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Consumer Alert: Following a spate of recent complaints, Consumer Protection warns timeshare owners about resale scams

OCTOBER 12, 2020 — The Department of Consumer Protection (DCP) and the Office of the Attorney General are warning timeshare owners about transfer or resale scams following complaints of timeshare resellers actively conducting business in the state.

Consumers should always remember that buying or selling a timeshare is a real estate transaction. It’s important to hire qualified, appropriately licensed individuals to guide you through the process, just as if you were buying or selling a home.
Businesses known as timeshare “resale” and “transfer” companies have become more popular to support consumers with the sale of their timeshare – but not all companies are legitimate. While some work hard to promote and sell or rent timeshares, many “resale” companies will use fraudulent gimmicks and do little to actually sell the timeshare interest.

Timeshare resale schemes include companies that say they will work to sell your timeshare for a fee, but may offer a series of options outside of traditional sales. Some companies may offer to purchase your timeshare interest (e.g., “your week”), help you donate it to charity, or put your timeshare in a travel club. They may even charge a large up-front fee and say that they have “buyers lined up” to purchase your timeshare. These businesses often promise that they will cover maintenance fees when they take over the title to the timeshare. In some cases, the company does not transfer the property, and victims soon learn that they are still responsible for the maintenance fees to the resort.

“Be careful before accepting an invitation to attend a meeting or to receive a free lunch while learning about timeshare resales,” said Consumer Protection Commissioner Michelle H. Seagull. “At one of these events, you may be pressured to pay a large upfront fee and only later learn that you have received very little in return for that payment.”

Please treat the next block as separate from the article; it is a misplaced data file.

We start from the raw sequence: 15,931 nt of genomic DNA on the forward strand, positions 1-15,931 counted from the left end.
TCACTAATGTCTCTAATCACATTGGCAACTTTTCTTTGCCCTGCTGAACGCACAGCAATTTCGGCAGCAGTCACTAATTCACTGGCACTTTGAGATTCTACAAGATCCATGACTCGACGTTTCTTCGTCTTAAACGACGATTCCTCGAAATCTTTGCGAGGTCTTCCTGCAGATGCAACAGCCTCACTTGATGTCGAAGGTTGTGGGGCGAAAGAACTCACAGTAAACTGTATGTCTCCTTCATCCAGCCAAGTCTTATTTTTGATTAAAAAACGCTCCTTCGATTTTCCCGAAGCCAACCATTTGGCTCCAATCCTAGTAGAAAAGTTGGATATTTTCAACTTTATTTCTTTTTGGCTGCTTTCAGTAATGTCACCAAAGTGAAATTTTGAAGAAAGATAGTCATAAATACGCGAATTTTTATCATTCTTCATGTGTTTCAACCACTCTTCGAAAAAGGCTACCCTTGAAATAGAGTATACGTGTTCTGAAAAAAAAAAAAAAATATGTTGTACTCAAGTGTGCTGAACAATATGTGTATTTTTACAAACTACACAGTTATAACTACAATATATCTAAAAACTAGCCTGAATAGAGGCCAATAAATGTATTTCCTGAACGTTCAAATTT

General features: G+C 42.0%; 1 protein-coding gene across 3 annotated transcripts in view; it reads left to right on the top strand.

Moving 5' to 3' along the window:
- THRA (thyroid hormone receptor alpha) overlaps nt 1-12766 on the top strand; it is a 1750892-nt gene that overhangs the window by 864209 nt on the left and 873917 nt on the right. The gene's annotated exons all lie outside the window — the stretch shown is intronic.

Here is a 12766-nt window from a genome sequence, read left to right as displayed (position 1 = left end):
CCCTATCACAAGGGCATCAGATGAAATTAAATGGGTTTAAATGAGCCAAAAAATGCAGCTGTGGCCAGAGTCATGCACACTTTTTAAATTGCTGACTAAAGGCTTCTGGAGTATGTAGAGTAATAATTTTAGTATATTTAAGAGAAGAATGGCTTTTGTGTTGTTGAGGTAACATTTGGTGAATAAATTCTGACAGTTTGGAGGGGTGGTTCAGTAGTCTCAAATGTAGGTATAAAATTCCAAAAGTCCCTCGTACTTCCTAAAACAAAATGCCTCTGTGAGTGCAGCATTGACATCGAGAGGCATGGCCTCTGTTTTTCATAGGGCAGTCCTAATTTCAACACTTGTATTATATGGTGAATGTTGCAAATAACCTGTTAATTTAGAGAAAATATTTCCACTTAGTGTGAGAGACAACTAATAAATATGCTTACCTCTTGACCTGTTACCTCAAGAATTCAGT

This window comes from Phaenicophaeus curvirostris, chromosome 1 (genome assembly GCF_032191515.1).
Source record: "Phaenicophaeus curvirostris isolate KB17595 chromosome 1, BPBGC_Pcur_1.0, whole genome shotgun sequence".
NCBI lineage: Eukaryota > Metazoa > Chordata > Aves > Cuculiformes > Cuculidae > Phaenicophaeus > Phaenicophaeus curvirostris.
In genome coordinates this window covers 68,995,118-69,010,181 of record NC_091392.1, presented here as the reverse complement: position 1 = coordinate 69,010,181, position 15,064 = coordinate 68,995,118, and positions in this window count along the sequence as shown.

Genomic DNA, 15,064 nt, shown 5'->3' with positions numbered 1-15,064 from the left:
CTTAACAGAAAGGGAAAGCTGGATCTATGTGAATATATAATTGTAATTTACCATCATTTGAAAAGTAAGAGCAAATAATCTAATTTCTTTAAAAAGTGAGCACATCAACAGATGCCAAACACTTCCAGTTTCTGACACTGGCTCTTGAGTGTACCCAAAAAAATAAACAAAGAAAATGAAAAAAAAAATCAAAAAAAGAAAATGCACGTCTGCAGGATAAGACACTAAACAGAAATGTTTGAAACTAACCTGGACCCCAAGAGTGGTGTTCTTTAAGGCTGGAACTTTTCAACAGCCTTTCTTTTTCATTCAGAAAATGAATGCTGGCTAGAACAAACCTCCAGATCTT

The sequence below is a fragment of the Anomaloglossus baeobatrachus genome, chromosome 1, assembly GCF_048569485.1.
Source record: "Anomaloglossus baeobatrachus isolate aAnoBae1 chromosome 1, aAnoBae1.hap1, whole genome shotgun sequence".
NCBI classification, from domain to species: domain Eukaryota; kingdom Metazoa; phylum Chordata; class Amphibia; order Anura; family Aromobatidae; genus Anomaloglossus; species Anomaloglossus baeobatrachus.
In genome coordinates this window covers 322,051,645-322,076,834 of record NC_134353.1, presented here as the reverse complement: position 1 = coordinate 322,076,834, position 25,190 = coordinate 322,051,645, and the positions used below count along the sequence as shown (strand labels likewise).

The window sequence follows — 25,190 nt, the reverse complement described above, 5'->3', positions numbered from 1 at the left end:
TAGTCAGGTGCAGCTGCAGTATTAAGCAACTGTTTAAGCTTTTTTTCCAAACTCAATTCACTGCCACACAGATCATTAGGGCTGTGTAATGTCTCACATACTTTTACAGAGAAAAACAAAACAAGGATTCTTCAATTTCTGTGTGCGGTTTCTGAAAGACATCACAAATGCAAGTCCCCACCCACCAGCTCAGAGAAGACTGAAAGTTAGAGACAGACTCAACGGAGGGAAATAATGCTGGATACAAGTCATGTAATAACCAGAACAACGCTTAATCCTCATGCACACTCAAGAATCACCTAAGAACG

“Buying or selling a timeshare is a real estate transaction, and you should treat it with the same level of caution as you would buying or selling a home,” said Attorney General William Tong. “Do your homework before working with a resale or transfer company and be sure to check for competing quotes and references. Steer clear of anyone requiring up-front fees. If it sounds too good to be true, it probably is.”

If you’re considering selling a timeshare, make sure to follow these steps:

  • First, check with your timeshare resort community to ask if they offer a resale program.
  • Beware of timeshare resellers or transfer companies charging high up-front fees that could be up to thousands of dollars.
  • Get quotes and references from more than one company before committing.
  • Make sure you’re working with a licensed Real Estate Broker to sell your timeshare.
  • Make sure you have a written contract for the services being provided, and ask any questions necessary to understand your contract before signing.
  • Don’t give any credit card authorization, in person or over the phone, unless you have all the terms and conditions in writing. 

All of these recommendations apply whether a company emails, calls, or sends you a postcard or brochure. But be especially careful if the company initiates contact, and not you. Timeshare resale companies may invite you to an event or offer a free meal to gain a captive audience, and now, some of these events may even occur virtually.

For more information about timeshares, contact the Department of Consumer Protection at 860-713-6180. 

To file a complaint about a timeshare resale company, send an email to

To contact the Attorney General’s office call 860-808-5318 or email

To check for the licensure status of the company or broker online, visit

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Media Contact:
Kaitlyn Krasselt
(860) 713-6019 (office)
(860) 377-0246 (cell)